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Deferiprone in the treatment of transfusion-dependent thalassemia: a review and perspective.

Galanello R - Ther Clin Risk Manag (2007)

Bottom Line: Comparative studies have shown that at comparable doses deferiprone may be as effective as deferoxamine in removing body iron.Agranulocytosis is the most serious side effect associated with the use of deferiprone, occurring in about 1% of the patients.Combination therapy has been effectively used in the management of severe cardiac siderosis.

View Article: PubMed Central - PubMed

Affiliation: Ospedale Regionale Microcitemie, ASL 8 - Dipartimento di Scienze Biomediche e Biotecnologie, Università degli Studi di Cagliari Italy.

ABSTRACT
Deferiprone is an orally active iron chelator which has emerged from an extensive search for new treatment of iron overload. Comparative studies have shown that at comparable doses deferiprone may be as effective as deferoxamine in removing body iron. Retrospective and prospective studies have shown that deferiprone monotherapy is significantly more effective than deferoxamine in improving myocardial siderosis in thalassemia major. Agranulocytosis is the most serious side effect associated with the use of deferiprone, occurring in about 1% of the patients. More common but less serious side effects are gastrointestinal symptoms, arthralgia, zinc deficiency, and fluctuating transaminases levels. Deferiprone can be used in combination with desferrioxamine. This regimen of chelation is tolerable and attractive for patients unable to comply with standard deferoxamine infusions or with inadequate response to deferiprone alone. Combination therapy has been effectively used in the management of severe cardiac siderosis.

No MeSH data available.


Related in: MedlinePlus

Deferiprone 3:1 complex with iron and DFP-O-glucuronide
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fig1: Deferiprone 3:1 complex with iron and DFP-O-glucuronide

Mentions: DFP (3-hydroxy-1,2-dimethylpyridin-4-one) is a synthetic analogue of mimosine, an iron chelator isolated from the legume Mimosa paduca (Clarke and Martell 1992). It has 2 pKas, one of 3.6 and the other of 9.9 (Hider and Liu 2003). DFP has strong iron binding properties, with a pFe3+ of 19.6 and a pFe2+ of only 5.6, indicating a high degree of relative specificity for the trivalent form of iron, binding it in a 3:1 complex (Figure 1). Key pharmacologic properties of the compound are shown in Table 1 (Clarke and Martell 1992; Tam et al 2003). As a water-soluble compound having a partition coefficient of 0.11 and with a molecular weight of only 139 Da, it would be expected to move freely through cell membranes throughout the body.


Deferiprone in the treatment of transfusion-dependent thalassemia: a review and perspective.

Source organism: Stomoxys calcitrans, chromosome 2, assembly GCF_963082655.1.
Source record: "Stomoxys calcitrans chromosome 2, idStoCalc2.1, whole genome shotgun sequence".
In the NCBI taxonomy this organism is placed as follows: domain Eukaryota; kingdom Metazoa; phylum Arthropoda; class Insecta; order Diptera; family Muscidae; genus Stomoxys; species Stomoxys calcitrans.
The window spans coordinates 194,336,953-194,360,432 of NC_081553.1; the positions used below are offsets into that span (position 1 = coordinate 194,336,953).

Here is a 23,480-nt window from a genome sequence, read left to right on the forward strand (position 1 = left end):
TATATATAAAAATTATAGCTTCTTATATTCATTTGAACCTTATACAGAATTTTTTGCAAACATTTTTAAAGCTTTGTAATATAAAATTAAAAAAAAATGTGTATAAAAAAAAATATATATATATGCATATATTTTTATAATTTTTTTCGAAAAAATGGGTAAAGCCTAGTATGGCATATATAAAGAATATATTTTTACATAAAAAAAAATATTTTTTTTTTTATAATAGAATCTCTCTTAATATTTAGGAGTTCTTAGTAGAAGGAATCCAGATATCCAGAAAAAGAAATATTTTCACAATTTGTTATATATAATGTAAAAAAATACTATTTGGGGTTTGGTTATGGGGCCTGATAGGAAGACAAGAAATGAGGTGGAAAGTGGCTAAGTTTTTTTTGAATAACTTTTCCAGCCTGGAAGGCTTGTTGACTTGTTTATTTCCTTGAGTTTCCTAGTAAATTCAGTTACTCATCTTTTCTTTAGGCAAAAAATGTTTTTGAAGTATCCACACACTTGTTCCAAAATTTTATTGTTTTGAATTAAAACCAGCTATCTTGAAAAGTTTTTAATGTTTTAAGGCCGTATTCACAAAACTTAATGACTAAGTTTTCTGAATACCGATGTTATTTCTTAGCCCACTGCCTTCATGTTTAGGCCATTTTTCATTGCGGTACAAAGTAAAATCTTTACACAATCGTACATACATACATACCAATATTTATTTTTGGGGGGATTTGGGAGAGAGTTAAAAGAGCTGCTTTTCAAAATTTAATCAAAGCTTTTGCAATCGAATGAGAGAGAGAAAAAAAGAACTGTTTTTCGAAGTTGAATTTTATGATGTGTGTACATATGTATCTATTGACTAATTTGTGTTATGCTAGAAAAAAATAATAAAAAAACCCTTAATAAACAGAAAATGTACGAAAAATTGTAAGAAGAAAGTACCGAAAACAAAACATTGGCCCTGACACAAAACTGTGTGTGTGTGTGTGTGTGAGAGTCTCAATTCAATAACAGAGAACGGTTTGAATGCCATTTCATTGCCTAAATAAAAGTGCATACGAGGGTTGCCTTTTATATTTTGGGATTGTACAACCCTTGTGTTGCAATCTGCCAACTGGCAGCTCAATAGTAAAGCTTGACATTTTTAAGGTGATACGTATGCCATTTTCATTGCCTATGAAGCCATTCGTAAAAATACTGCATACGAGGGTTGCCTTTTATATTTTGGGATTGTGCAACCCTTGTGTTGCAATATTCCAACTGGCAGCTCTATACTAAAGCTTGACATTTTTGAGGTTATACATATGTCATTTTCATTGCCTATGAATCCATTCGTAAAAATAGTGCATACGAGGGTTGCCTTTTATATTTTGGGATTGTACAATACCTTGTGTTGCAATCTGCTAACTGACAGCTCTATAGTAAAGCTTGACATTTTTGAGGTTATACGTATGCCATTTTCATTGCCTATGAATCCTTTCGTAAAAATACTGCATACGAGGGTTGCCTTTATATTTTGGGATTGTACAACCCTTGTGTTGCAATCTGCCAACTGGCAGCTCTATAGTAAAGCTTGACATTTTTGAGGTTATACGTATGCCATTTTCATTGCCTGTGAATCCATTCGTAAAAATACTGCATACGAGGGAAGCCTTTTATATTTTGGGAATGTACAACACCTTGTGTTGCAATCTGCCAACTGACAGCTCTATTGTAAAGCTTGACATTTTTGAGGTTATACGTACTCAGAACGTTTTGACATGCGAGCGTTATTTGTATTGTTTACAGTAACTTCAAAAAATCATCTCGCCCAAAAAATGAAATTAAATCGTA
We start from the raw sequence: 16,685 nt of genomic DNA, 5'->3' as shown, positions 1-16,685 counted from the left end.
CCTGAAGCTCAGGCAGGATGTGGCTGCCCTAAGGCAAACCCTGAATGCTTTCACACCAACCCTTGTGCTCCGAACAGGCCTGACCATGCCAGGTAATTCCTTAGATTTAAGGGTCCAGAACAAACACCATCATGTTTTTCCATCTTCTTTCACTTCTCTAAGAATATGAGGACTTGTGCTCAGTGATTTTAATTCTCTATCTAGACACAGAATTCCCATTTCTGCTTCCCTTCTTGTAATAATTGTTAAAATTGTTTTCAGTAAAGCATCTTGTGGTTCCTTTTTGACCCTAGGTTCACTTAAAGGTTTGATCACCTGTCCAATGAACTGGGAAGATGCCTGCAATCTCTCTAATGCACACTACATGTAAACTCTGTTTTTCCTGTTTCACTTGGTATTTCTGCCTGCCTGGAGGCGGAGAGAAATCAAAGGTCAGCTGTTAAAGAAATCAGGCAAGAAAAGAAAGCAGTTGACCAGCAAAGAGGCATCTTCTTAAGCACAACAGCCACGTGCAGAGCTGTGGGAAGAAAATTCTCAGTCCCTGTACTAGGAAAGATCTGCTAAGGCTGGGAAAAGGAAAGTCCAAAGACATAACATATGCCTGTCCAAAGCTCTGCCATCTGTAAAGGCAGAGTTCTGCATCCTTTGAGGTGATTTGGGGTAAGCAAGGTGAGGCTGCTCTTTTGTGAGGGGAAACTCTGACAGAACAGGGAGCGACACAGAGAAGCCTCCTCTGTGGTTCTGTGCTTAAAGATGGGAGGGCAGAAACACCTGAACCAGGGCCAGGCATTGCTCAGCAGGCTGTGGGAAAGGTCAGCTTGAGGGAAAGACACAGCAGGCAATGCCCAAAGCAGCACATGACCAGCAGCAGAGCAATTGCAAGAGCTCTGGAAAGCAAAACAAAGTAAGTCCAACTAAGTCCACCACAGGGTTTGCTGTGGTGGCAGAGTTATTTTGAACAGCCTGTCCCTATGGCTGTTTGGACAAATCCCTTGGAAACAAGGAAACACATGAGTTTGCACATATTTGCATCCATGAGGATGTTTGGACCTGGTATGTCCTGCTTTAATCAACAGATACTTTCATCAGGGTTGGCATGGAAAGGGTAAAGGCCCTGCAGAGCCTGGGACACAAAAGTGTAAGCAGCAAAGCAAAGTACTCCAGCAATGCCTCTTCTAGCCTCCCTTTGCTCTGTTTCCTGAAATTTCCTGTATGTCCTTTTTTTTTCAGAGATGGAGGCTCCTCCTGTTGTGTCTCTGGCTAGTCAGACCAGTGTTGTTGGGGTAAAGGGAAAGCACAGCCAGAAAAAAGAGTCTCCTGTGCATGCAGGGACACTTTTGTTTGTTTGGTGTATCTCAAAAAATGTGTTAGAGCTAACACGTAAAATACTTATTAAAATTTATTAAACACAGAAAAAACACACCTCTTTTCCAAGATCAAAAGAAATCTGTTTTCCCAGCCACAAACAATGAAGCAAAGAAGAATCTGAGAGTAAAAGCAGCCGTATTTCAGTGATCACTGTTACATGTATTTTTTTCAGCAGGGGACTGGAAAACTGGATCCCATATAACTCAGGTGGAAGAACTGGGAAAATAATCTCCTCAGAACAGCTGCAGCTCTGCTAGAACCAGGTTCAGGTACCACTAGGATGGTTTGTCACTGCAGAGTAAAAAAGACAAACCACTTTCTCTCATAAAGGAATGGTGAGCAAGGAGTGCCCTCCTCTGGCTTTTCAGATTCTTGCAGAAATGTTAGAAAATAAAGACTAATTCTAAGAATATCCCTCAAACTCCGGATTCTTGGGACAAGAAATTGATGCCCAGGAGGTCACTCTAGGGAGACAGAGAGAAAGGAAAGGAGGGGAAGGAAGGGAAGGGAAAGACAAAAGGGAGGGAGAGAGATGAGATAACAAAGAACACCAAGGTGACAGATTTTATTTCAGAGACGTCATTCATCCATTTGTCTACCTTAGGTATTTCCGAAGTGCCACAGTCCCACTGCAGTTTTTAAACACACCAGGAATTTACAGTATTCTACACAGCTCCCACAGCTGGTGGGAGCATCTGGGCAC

Galanello R - Ther Clin Risk Manag (2007)

Deferiprone 3:1 complex with iron and DFP-O-glucuronide
© Copyright Policy
Related In: Results  -  Collection

Show All Figures
getmorefigures.php?uid=PMC2376085&req=5

fig1: Deferiprone 3:1 complex with iron and DFP-O-glucuronide
Mentions: DFP (3-hydroxy-1,2-dimethylpyridin-4-one) is a synthetic analogue of mimosine, an iron chelator isolated from the legume Mimosa paduca (Clarke and Martell 1992). It has 2 pKas, one of 3.6 and the other of 9.9 (Hider and Liu 2003). DFP has strong iron binding properties, with a pFe3+ of 19.6 and a pFe2+ of only 5.6, indicating a high degree of relative specificity for the trivalent form of iron, binding it in a 3:1 complex (Figure 1). Key pharmacologic properties of the compound are shown in Table 1 (Clarke and Martell 1992; Tam et al 2003). As a water-soluble compound having a partition coefficient of 0.11 and with a molecular weight of only 139 Da, it would be expected to move freely through cell membranes throughout the body.

Bottom Line: Comparative studies have shown that at comparable doses deferiprone may be as effective as deferoxamine in removing body iron.Agranulocytosis is the most serious side effect associated with the use of deferiprone, occurring in about 1% of the patients.Combination therapy has been effectively used in the management of severe cardiac siderosis.

View Article: PubMed Central - PubMed

Affiliation: Ospedale Regionale Microcitemie, ASL 8 - Dipartimento di Scienze Biomediche e Biotecnologie, Università degli Studi di Cagliari Italy.

ABSTRACT
Deferiprone is an orally active iron chelator which has emerged from an extensive search for new treatment of iron overload. Comparative studies have shown that at comparable doses deferiprone may be as effective as deferoxamine in removing body iron. Retrospective and prospective studies have shown that deferiprone monotherapy is significantly more effective than deferoxamine in improving myocardial siderosis in thalassemia major. Agranulocytosis is the most serious side effect associated with the use of deferiprone, occurring in about 1% of the patients. More common but less serious side effects are gastrointestinal symptoms, arthralgia, zinc deficiency, and fluctuating transaminases levels. Deferiprone can be used in combination with desferrioxamine. This regimen of chelation is tolerable and attractive for patients unable to comply with standard deferoxamine infusions or with inadequate response to deferiprone alone. Combination therapy has been effectively used in the management of severe cardiac siderosis.

No MeSH data available.


Related in: MedlinePlus